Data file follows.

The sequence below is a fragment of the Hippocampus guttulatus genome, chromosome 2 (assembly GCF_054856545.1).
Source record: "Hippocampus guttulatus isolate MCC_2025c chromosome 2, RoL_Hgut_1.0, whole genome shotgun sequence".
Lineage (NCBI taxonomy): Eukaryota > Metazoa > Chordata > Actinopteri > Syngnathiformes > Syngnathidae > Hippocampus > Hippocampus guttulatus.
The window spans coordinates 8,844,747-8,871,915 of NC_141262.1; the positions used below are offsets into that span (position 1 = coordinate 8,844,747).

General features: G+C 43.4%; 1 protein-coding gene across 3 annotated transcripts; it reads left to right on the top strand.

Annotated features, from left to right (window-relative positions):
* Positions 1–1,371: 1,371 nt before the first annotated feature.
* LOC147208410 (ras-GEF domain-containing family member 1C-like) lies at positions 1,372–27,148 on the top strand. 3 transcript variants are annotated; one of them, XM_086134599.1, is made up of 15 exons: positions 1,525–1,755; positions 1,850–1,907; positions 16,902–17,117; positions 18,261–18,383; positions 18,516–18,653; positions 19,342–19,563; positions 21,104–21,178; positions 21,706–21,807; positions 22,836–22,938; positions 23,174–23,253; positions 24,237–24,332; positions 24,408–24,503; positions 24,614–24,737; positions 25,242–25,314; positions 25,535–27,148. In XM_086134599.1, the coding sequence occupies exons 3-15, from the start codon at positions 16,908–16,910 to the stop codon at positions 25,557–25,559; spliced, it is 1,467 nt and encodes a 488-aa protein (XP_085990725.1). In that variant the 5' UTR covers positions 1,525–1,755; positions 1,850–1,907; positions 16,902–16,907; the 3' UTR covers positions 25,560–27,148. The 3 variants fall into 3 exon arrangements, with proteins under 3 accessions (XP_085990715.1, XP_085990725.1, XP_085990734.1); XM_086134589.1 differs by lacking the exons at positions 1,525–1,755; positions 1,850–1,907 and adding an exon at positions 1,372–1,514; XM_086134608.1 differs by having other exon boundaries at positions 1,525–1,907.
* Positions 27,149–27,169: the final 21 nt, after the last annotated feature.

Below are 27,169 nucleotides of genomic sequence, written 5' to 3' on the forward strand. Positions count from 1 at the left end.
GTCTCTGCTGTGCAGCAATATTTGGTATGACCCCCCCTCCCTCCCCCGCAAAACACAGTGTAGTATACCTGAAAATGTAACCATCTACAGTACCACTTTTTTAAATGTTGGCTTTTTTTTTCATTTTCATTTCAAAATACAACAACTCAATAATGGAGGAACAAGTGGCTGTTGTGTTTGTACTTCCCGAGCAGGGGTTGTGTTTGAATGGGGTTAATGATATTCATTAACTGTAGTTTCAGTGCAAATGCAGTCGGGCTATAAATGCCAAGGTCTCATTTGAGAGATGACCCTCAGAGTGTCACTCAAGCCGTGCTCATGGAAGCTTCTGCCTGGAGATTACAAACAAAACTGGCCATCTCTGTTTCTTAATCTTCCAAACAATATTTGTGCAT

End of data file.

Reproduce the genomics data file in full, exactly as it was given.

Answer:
The sequence below is a fragment of the Hippocampus guttulatus genome, chromosome 2 (assembly GCF_054856545.1).
Source record: "Hippocampus guttulatus isolate MCC_2025c chromosome 2, RoL_Hgut_1.0, whole genome shotgun sequence".
Lineage (NCBI taxonomy): Eukaryota > Metazoa > Chordata > Actinopteri > Syngnathiformes > Syngnathidae > Hippocampus > Hippocampus guttulatus.
The window spans coordinates 8,844,747-8,871,915 of NC_141262.1; the positions used below are offsets into that span (position 1 = coordinate 8,844,747).

General features: G+C 43.4%; 1 protein-coding gene across 3 annotated transcripts; it reads left to right on the top strand.

Annotated features, from left to right (window-relative positions):
* Positions 1–1,371: 1,371 nt before the first annotated feature.
* LOC147208410 (ras-GEF domain-containing family member 1C-like) lies at positions 1,372–27,148 on the top strand. 3 transcript variants are annotated; one of them, XM_086134599.1, is made up of 15 exons: positions 1,525–1,755; positions 1,850–1,907; positions 16,902–17,117; positions 18,261–18,383; positions 18,516–18,653; positions 19,342–19,563; positions 21,104–21,178; positions 21,706–21,807; positions 22,836–22,938; positions 23,174–23,253; positions 24,237–24,332; positions 24,408–24,503; positions 24,614–24,737; positions 25,242–25,314; positions 25,535–27,148. In XM_086134599.1, the coding sequence occupies exons 3-15, from the start codon at positions 16,908–16,910 to the stop codon at positions 25,557–25,559; spliced, it is 1,467 nt and encodes a 488-aa protein (XP_085990725.1). In that variant the 5' UTR covers positions 1,525–1,755; positions 1,850–1,907; positions 16,902–16,907; the 3' UTR covers positions 25,560–27,148. The 3 variants fall into 3 exon arrangements, with proteins under 3 accessions (XP_085990715.1, XP_085990725.1, XP_085990734.1); XM_086134589.1 differs by lacking the exons at positions 1,525–1,755; positions 1,850–1,907 and adding an exon at positions 1,372–1,514; XM_086134608.1 differs by having other exon boundaries at positions 1,525–1,907.
* Positions 27,149–27,169: the final 21 nt, after the last annotated feature.

Below are 27,169 nucleotides of genomic sequence, written 5' to 3' on the forward strand. Positions count from 1 at the left end.
GTCTCTGCTGTGCAGCAATATTTGGTATGACCCCCCCTCCCTCCCCCGCAAAACACAGTGTAGTATACCTGAAAATGTAACCATCTACAGTACCACTTTTTTAAATGTTGGCTTTTTTTTTCATTTTCATTTCAAAATACAACAACTCAATAATGGAGGAACAAGTGGCTGTTGTGTTTGTACTTCCCGAGCAGGGGTTGTGTTTGAATGGGGTTAATGATATTCATTAACTGTAGTTTCAGTGCAAATGCAGTCGGGCTATAAATGCCAAGGTCTCATTTGAGAGATGACCCTCAGAGTGTCACTCAAGCCGTGCTCATGGAAGCTTCTGCCTGGAGATTACAAACAAAACTGGCCATCTCTGTTTCTTAATCTTCCAAACAATATTTGTGCAT